“Thank you for coming,” he said, in a heartbreakingly sincere way. I immediately knew what he meant. I knew beyond what he meant. For a moment, I hurt with him.
“Oh, yes, of course,” I managed to fumble out, too uncomfortable to verbally acknowledge the worries and concerns that I knew the ice cream shop owner was experiencing. “Ha, yeah, umm, I want to, you know, umm, support businesses. Plus, ha ha, yeah, I’m lactose intolerant, but I do love ice cream so much.”
He smiled and his eyes seemed to look like how I bet they look when things are less grim and business is less slow. He smiled like it was a few weeks ago, before the dreaded COVID-19 had turned all of our lives into worrisome messes. He looked at me, really, really, looked at me, and smiled. It’s the first time that someone has smiled at me like that in several weeks. Most days, I am home, alone. On the times when I go to the store, people are avoiding eye contact. Or, when I do manage to make eye contact with someone, I only see fear. I no longer actively try to smile at people or make eye contact because seeing fear in so many people’s eyes creates a sadness that I tend to carry with me for the rest of the day.
“Hmm…,” I say, mulling over each ice cream label, carefully reading each one. I already knew what I was going to get. I always get only one of two flavors: Swiss Chocolate or Amaretto. He didn’t have Amaretto; I of course was going to get the Swiss Chocolate. But I stood there, allowing myself to just exist in the shop, and in the moment, and in the presence of this business owner who has perhaps only seen a few customers all day. I am silent. I almost wish he would chat a little bit. No, I absolutely wished he would chat a little bit. He seemed kind and open, but he’s probably scared, too.
“I think I’ll have the Swiss Chocolate. A kid’s sized cup, please,” I finally said, trying to seem like I had given the choice much consideration.
“Yes, sure, of course!” he responded enthusiastically.
I looked at the restroom door. There was a sign on it that said, “Temporarily out of order.” I desperately wanted to wash my hands.
“May I use your restroom?” I asked anyway, hoping he’d let me slide. He didn’t. I respectfully understood.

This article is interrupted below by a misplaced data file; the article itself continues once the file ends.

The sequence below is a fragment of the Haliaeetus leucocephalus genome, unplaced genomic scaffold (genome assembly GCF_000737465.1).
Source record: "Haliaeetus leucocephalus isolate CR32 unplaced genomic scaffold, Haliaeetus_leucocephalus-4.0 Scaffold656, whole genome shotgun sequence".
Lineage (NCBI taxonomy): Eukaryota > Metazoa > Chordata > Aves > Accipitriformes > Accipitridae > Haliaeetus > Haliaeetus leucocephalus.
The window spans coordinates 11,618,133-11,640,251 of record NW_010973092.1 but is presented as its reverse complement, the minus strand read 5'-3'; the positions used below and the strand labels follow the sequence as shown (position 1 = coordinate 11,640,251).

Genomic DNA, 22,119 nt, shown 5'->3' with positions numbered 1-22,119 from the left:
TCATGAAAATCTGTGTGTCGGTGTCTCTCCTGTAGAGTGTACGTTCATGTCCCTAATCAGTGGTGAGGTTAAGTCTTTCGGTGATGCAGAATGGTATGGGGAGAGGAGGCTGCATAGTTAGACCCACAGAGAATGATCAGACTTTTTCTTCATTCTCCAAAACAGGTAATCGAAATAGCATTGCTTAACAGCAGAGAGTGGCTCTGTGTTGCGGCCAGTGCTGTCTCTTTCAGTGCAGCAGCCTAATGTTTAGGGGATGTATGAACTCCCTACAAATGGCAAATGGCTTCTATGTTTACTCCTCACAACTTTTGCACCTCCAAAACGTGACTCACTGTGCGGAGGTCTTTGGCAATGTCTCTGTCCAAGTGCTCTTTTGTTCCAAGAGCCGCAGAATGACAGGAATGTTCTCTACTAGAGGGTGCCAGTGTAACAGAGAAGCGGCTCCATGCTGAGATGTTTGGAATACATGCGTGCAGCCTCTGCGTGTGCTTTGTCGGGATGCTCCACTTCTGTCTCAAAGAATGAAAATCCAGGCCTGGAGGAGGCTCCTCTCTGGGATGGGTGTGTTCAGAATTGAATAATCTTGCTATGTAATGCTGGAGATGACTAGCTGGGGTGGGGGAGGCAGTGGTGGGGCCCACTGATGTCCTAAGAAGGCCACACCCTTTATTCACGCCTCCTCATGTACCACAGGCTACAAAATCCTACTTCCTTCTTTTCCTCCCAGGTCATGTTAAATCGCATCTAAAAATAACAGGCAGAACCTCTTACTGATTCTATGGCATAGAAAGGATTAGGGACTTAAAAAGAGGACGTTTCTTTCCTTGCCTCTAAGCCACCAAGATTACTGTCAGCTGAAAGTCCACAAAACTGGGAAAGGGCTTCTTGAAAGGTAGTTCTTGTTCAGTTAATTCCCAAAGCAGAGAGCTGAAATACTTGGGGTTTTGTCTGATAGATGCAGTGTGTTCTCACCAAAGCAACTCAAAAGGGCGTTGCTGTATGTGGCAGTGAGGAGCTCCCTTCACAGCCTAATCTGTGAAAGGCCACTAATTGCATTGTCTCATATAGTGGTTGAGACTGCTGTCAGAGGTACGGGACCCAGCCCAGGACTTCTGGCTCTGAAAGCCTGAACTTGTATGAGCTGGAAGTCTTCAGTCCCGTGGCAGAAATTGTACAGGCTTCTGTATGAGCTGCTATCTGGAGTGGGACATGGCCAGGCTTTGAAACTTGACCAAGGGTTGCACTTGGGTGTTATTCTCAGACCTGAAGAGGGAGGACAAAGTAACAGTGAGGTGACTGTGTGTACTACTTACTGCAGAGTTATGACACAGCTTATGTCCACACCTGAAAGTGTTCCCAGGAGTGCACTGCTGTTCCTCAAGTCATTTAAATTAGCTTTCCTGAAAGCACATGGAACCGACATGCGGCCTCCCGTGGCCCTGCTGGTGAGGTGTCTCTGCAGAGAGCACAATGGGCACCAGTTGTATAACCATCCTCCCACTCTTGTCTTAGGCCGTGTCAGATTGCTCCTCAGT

He finished ringing up my small ice cream: over $5 for the ice cream and two scoops of walnuts. I handed him a $10, asking him if it was ok that I paid with cash.
“Sure!” he said, still gushing with enthusiasm. He slid a little white tray towards me for me to put the money inside of and push back to him. I’ve never in my adult life wanted to hand my card to someone or put a bill into someone’s hands so badly. A little tinge of sadness poked at my gut.
“Are you the owner?” I asked. He smiled and told me he was. I made the presumption based on his age and the somewhat slow and unsure way in which he mixed in the walnuts. His button up, unbranded golf shirt and genuine glee to have a customer also seemed to give away his status as owner.
He finished counting the change and put it back in the basket. As he counted, I thought about all of the times that I have struggled financially as a business owner. The worry, panic, anxiety, and sadness of being an entrepreneur is just a part of the freedom that comes with entrepreneurship. You lose a boss, but you gain even more perceived uncertainty. My heart went out to this man, who has likely had to take to tending his own shop because he can no longer afford to pay the youthful high school kids to come in and serve the customers.
“Please, keep the change,” I told him and smiled. He smiled again. I turned away, clutching my somewhat poorly mixed ice cream, heading towards the door before the tears could escape my eyes.
“God bless you!” he called after me.
“Bless you, too, sir,” I said, turning back and smiling before using my elbow to push open the door.
I drove down the street to an empty parking lot to cry and enjoy my ice cream. Even though it was poorly mixed, it was still so good. I love Swiss Chocolate.